Monday, 24 January 2011

Cyanotype printing

Recently I spent some time for testing and comparing a 'traditional' cyanotype receipt with the 'new' sensitizer solution and an UV lamp vs. sun printing.
I did a traditional mixture of ferric ammonium citrate and potassium ferricyanide. This receipt was originally  invented by Sir John Herschel in 1842 and today is considered as a cheap and easy, mixture for beginners ;) (you can find a receipt here )
My previous prints, I presented so far, were printed with a ready to buy Fotospeed Cyanotype Sensitizer. This type of improved formula uses toxic ferric ammonium oxalate and is a bit more complicated to prepare, but claims to give better prints. As, what I had was only 50ml bottle and finished quite quickly, I decided to buy the chemicals and to try and prepare the traditional mixture, by myself.

The other thing that bothered me was printing with the sun in winter.
Well, actually printing with the sun generally. It is very pleasurable, but very restricted by the weather (especially in IE), exposure time varies, depending on weather conditions, time of the day and year season.
I did a research regarding UV lamps.

I took a few options into consideration -  face solarium, fluorescent  lamps (aqua), halogen lamps and decided to try the last and probably cheapest option. I went for a security, 400W, lamp, that you usually use as an external lamp, outside your house.

I did a series of prints of the same neg (for comparison) with the rest of Fotospeed chemistry, my new mix, the lamp and the sun.
First one is the original print I’ve made with sun, a while ago, 10 min exposure, with Fotospeed Cyanotype sensitizer /one of my best prints, I was aiming for similar results/ :

Fotospeed chemicals, first use of lamp, 20 min exposure , (it works! but exposure looks too short, unfortunately sentisizer ended with this print):

Third one is a new mix of chemistry, printed with lamp, 55 min. exposure / very high contrast, but I lost the details of the mountain in the background/ :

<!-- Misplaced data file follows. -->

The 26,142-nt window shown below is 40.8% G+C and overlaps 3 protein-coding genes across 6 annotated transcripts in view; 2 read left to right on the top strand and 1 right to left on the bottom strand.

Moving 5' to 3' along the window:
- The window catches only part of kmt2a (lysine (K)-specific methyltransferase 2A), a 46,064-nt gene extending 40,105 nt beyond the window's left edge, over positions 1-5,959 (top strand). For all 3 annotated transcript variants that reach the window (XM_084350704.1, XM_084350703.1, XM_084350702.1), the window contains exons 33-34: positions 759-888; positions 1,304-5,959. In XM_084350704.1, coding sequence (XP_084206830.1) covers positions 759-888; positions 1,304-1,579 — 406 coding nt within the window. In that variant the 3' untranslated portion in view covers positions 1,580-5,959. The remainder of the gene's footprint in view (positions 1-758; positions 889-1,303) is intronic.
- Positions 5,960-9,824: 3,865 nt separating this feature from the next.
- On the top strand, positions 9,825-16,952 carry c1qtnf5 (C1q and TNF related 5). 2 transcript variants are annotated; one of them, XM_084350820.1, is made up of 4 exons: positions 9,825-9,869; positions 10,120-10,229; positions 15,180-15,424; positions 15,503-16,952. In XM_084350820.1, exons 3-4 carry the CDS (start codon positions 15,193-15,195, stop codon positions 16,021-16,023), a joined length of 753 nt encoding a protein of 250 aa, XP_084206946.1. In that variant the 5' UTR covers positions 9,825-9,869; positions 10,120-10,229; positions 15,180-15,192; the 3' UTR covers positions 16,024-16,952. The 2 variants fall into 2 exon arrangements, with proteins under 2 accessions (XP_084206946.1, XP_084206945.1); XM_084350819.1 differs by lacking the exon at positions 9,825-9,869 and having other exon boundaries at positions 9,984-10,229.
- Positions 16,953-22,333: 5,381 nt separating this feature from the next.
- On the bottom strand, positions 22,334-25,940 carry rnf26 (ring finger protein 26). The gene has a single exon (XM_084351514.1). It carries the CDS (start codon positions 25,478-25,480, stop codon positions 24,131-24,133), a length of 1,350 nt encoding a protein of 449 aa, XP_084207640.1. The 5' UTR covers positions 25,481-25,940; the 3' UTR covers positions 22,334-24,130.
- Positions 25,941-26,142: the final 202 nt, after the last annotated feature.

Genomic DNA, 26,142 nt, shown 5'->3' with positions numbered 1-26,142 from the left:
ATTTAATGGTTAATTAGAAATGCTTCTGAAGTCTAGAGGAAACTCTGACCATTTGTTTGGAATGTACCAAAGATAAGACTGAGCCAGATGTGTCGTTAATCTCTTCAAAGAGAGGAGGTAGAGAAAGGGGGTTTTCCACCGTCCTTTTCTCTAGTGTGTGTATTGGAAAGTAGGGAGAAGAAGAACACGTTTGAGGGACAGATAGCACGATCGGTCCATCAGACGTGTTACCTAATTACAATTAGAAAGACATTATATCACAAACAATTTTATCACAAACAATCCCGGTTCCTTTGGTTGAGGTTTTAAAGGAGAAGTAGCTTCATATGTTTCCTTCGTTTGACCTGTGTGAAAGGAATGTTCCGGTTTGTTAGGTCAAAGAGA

Lamp, 1 hour and 30 min / too dark/ :

Lamp, 1hour and 10 min:
....and this is a time that gives me best results with the lamp. The contrast is fine and details look OK.

check with different negative:

Generally the conclusion is that the two mixes of chemistry, I tested, work visibly differently. I have to admit that the 'new' formula gives much wider tonal range, with any negative, and seems to work much quicker.
The traditional receipt gives bigger contrast, and it is very important to use it with negatives, with soft tones (contrasty negs give poor results). 
Since that time I did a set of prints, that I'm quite happy with. I learned what type of negative to use to get a good print and I quite like the results. I'm going to stick to my current technique for a while (at least until my chemistry will finish).

I will show the further results in the next post, for your comments...


  1. Your cyanotypes are beautiful. Thanks for sharing them.

    Jane Linders

  2. Your prints are lovely. Where do you purchase the chemicals to make cyanotypes?

  3. Hi Patricia, I'm getting the chemicals from a local laboratory supplier - lennox, and mixing them myself. Not sure where you are based,but here in Ireland you can get a ready mix from John Gunn Camera Shop. Otherwise you can check this: